You asked about praying in Jesus’ name in public

“Whatever you ask in My name, that will I do, that the Father may be glorified in the Son” (John 14:13).

“…that whatever you ask of the Father in My name, He may give it to you” (John 15:16).

“Pastor, would you lead our city council in prayer for our opening session next Tuesday? We would really appreciate it. Oh, and, I hope you won’t mind–but please keep it inclusive. Thank you.”

Ever get one of those invitations?

What to do.

Marilou is a friend of my cousin in another state, and she was facing a difficult situation. So, cousin Mary Elizabeth invited her to run this one by cousin Joe. .

“I’ve been invited to bring the invocation at this public gathering and I know they would rather I not mention Jesus’ name in my prayer.” She is a serious believer and wants to be faithful to the Lord.

She assured me that no one had actually warned her off the Lord’s name by using that little joke they call “making your prayer inclusive.”

She was free to do whatever she pleased. The thing she was trying to settle in her mind was “what exactly did she please?”  Are Christians duty-bound to pray always in Jesus’ name?  Or, is it all right not to use the actual words?

If she chose not to pray in Jesus’ name, was she being a coward? If she used His name, was she being unnecessarily offensive?

We swapped notes back and forth on the subject. Eventually, a couple of days before the event, she sent the short prayer she had written out and asked for my thoughts.  I typed in a few suggestions while emphasizing that she should feel free to ignore them.  I never did hear how her prayer went, and that’s fine.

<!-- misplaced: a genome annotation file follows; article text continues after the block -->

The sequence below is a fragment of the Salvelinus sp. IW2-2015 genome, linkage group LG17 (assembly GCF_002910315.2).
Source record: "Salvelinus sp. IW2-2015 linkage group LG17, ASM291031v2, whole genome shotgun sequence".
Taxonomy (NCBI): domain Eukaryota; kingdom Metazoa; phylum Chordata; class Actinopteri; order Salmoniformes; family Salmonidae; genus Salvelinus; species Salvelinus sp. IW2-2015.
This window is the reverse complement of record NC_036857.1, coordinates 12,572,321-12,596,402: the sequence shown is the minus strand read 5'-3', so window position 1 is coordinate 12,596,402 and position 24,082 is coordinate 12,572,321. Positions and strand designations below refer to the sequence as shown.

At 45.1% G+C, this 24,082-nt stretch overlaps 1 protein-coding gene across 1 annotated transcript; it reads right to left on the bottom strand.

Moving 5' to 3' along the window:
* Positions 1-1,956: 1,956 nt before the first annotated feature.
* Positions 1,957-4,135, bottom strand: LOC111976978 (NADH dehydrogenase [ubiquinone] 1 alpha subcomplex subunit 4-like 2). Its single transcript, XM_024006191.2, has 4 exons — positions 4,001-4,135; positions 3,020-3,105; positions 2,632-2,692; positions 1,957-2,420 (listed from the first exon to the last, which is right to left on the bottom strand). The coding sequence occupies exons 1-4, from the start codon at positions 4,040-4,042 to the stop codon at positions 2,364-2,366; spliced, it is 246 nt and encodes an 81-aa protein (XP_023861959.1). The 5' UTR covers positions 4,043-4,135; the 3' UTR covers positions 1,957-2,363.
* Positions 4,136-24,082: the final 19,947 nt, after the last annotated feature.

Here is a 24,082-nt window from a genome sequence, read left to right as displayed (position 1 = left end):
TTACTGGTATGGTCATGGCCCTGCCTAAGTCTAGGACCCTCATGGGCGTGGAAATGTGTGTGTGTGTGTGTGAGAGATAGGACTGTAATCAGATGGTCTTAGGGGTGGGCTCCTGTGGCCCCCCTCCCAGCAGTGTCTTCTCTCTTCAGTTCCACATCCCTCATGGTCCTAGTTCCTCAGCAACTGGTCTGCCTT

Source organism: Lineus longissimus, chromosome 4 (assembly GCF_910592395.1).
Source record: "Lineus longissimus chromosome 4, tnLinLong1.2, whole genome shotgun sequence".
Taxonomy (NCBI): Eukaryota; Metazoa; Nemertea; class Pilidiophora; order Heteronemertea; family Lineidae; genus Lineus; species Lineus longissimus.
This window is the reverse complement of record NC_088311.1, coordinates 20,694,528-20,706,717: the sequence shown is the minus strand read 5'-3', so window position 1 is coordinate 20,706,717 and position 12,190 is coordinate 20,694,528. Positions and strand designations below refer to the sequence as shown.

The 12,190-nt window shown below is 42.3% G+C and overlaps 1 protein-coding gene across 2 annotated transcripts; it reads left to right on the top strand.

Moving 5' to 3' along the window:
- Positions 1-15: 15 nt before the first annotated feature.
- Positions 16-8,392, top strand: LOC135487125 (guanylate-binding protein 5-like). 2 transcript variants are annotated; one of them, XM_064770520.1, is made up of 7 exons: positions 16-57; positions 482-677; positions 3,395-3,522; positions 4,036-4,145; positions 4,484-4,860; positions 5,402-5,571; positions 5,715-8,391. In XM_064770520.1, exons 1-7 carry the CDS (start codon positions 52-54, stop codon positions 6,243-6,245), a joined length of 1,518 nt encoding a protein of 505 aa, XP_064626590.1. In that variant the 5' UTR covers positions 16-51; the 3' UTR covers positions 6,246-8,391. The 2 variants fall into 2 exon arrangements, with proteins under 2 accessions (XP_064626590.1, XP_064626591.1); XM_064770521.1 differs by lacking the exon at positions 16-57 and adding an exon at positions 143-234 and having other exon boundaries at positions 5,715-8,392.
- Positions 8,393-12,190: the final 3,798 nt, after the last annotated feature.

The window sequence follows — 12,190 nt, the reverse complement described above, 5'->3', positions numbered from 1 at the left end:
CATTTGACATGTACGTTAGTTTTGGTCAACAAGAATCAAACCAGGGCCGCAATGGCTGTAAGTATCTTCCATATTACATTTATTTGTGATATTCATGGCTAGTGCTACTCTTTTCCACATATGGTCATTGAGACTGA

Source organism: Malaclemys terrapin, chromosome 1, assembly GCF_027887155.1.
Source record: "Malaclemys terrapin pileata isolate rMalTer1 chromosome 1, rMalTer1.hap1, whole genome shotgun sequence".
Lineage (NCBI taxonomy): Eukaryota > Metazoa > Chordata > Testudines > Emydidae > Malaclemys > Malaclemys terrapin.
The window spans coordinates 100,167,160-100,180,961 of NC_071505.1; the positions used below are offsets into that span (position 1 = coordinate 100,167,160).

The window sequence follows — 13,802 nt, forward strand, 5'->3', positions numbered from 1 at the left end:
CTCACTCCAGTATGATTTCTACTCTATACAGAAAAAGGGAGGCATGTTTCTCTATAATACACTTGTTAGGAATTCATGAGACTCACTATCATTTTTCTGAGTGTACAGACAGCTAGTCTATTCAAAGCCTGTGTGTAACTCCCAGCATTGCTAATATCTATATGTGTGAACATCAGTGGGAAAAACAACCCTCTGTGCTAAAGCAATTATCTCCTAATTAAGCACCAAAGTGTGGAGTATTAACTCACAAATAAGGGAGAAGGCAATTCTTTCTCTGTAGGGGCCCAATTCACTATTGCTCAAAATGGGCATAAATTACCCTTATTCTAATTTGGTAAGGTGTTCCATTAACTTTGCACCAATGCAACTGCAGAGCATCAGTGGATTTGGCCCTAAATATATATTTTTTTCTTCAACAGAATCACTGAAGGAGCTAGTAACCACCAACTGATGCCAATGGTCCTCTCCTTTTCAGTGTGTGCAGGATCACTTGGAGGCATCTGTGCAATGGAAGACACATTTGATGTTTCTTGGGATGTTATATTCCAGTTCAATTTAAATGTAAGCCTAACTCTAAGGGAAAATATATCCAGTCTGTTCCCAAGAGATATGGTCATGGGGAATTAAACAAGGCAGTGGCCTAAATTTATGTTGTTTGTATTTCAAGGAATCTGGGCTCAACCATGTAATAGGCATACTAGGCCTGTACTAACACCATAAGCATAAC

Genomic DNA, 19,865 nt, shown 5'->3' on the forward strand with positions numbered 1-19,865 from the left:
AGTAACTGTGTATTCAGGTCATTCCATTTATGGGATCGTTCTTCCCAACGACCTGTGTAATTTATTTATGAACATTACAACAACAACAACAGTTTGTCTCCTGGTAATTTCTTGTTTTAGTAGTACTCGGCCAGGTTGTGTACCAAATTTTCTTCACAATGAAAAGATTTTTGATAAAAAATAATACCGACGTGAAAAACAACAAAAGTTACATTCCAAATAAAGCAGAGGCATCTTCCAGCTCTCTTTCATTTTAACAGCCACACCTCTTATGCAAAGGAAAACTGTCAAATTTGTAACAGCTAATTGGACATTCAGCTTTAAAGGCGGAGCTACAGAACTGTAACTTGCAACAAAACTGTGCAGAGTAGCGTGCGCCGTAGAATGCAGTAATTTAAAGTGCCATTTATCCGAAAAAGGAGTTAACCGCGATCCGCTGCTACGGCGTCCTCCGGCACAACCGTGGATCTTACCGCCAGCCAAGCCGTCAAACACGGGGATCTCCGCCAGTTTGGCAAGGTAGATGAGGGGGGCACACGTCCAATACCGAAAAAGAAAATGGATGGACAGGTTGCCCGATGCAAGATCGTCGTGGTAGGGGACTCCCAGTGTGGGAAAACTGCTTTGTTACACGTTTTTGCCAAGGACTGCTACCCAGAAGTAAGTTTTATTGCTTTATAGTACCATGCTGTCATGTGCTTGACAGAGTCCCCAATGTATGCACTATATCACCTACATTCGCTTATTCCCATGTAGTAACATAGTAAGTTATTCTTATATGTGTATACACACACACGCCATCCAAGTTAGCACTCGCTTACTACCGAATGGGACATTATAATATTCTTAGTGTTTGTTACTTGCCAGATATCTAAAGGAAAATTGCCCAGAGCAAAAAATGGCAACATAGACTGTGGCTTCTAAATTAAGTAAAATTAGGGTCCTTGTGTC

In this pluralistic society when the (ahem) powers-that-be want to keep everyone happy and offend no one, many other disciples of the Lord Jesus Christ face the same issue as Marilou. Some group invites you to pray at the parent-teachers meeting, before a high school football game, or at the opening of the county commission. They suggest you leave Jesus  out of it, if you don’t mind.

What to do?

Here are some of the points I made to Marilou. Perhaps you will find them helpful….

1) If I am instructed to leave Jesus out of it, that’s the end of it for me.  No discussion, no questions asked.  “No thank you, I will not do it.”

2) However, if I am left to do as I feel led, that’s another matter altogether. Consider that….

–Nothing in the Bible says Christians always have to pray in Jesus’ name.

–Most of the prayers in the New Testament do not contain the words “in Jesus’ name.”

–The Lord’s Prayer does not contain those words.

So why do we make such an issue of it? For two reasons, I expect.

First, because, like the religious leaders of Jerusalem in the early days of the church, today’s cultural gurus insist that we “speak no more to any man in this name” (Acts 4:17).  So it becomes a matter of bedrock principle to us.

Second, the response of Christians to that kind of opposition is often to react strongly in the other direction.  Tell me I should not pray in Jesus’ name and I will always pray in His name. It becomes a matter of choosing between caving in to opposition or standing strong.

3) To pray “in Jesus’ name” does not necessarily mean we absolutely must include those three words.  The Lord is asking us to align our lives with Him, to bring our will in submission to His will, and to want His purposes done above all.

So, when I make a prayer “in Jesus’ name,” I’m saying something like: I’m yours, my Lord; I want Thy will above all else; I make this request for Thy glory; and I will give Thee thanks.

Just my opinion. It’s perfectly fine to disagree. Just don’t sit in judgment on your fellow believers who make a different choice from you.

(That is, you go to the council meeting and someone from your church leads the invocation and ends with something innocuous like “In Your name we pray.”  You don’t care for that because it feels like a cop-out.  My suggestion is: Keep it to yourself. Be true to your convictions, but don’t require someone else to be true to them.  Smiley-face goes here.)

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